Wi-Fi offload may be the answer to mobile broadband demand

December 20, 2012 // By Jean-Pierre Joosting
Despite its potential to siphon off revenue from core 4G/LTE services, Wi-Fi offload will continue to attract strong interest from mobile network operators because of its ability to expand mobile broadband capacity at a low cost, according to the latest report from Heavy Reading 4G/LTE Insider.

"While LTE networks and technologies continue to mature, it is both obvious and tempting for MNOs to leverage the ubiquitous presence of Wi-Fi to their benefit and eventually to meet mass-market demand," notes Claus Hetting, research analyst with Heavy Reading 4G/LTE Insider and author of the report. "The current belief among network vendors and MNOs is that Wi-Fi is needed and will become an integral part of the MNO technology landscape. This attitude represents a sea change, because until recently Wi-Fi was frowned upon as the inept little brother of 'real' mobile network technology, such as 3G and LTE."

Wi-Fi technology is an attractive option for MNOs when building wireless high-capacity networks, Hetting says. "The TCO of building Wi-Fi networks is allegedly around a tenth of that of 3G/4G network equivalents, so the business case looks strong provided that technical issues and commercial hurdles are resolved. The Wi-Fi and mobile industries are on convergent paths although it is likely to take a few years before the two technologies will be operating with end-to-end seamlessness."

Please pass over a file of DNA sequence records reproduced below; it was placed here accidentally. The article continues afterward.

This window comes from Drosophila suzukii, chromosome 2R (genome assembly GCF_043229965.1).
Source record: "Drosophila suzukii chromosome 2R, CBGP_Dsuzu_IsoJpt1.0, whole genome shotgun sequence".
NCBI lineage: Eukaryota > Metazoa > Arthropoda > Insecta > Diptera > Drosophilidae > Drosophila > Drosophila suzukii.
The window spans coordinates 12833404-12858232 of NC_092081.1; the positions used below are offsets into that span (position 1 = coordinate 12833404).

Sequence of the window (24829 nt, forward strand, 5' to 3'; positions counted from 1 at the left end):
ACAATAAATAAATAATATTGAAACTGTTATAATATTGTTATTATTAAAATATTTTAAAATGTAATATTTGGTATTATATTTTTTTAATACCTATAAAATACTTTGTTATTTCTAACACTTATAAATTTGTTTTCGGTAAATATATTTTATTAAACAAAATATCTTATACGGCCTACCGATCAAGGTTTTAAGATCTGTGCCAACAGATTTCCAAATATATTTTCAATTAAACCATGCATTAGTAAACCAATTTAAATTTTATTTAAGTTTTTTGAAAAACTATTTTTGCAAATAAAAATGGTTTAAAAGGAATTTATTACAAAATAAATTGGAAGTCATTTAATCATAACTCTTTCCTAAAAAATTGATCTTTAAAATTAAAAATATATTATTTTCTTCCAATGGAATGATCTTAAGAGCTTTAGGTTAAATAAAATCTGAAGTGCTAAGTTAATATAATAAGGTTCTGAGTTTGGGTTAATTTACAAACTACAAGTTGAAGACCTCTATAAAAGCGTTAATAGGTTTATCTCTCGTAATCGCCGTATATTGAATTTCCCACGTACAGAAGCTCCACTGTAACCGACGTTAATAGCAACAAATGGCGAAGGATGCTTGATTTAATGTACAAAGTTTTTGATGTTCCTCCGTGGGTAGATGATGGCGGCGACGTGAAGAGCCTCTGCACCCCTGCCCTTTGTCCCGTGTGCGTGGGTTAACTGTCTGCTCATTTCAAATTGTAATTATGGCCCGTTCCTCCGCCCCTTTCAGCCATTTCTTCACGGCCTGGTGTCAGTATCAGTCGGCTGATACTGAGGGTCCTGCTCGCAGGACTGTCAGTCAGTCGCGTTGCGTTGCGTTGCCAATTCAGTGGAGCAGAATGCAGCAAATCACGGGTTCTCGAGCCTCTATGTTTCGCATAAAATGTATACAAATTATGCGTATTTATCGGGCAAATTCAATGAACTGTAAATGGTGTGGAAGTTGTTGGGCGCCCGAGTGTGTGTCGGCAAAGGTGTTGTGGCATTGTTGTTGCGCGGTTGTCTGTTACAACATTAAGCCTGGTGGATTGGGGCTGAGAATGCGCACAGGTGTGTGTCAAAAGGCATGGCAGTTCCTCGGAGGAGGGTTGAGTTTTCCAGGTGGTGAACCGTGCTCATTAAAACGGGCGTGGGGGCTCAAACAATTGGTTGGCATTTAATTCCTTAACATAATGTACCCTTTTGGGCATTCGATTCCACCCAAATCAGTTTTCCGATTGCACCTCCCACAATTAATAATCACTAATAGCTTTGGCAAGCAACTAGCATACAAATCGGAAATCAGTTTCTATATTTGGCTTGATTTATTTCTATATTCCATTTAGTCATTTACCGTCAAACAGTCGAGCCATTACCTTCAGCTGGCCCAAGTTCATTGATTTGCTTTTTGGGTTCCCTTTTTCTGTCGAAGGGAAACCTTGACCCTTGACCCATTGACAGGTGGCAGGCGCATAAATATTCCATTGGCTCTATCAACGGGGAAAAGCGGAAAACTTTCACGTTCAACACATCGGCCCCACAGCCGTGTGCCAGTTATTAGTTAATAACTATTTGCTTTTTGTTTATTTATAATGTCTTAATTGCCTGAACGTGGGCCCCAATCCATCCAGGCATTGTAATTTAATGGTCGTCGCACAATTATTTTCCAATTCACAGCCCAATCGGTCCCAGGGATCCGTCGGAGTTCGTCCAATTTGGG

Key findings of Wi-Fi Offload: Benefits Trump Costs for Mobile Operators include:

  1. Carriers will need small cells, but what kinds will be preferred? Wi-Fi is becoming the increasingly attractive low-cost option above or complementary to 3G/4G;
  2. The road to 4G/Wi-Fi offload seamlessness is complex, involving a host of new required protocols and technologies on both network and device sides;
  3. 3GPP and IEEE standards are converging with Hotspot 2.0, ANDSF and other features;
  4. Wi-Fi offload solutions include multiple solutions for radio, SIM-based and non-SIM-based authentication and architectures for integration to core networks;
  5. Next steps include finding new offload business models and controlling Wi-Fi quality;
  6. While the Wi-Fi small-cell savings are relatively clear, operational issues still leave room for real innovation.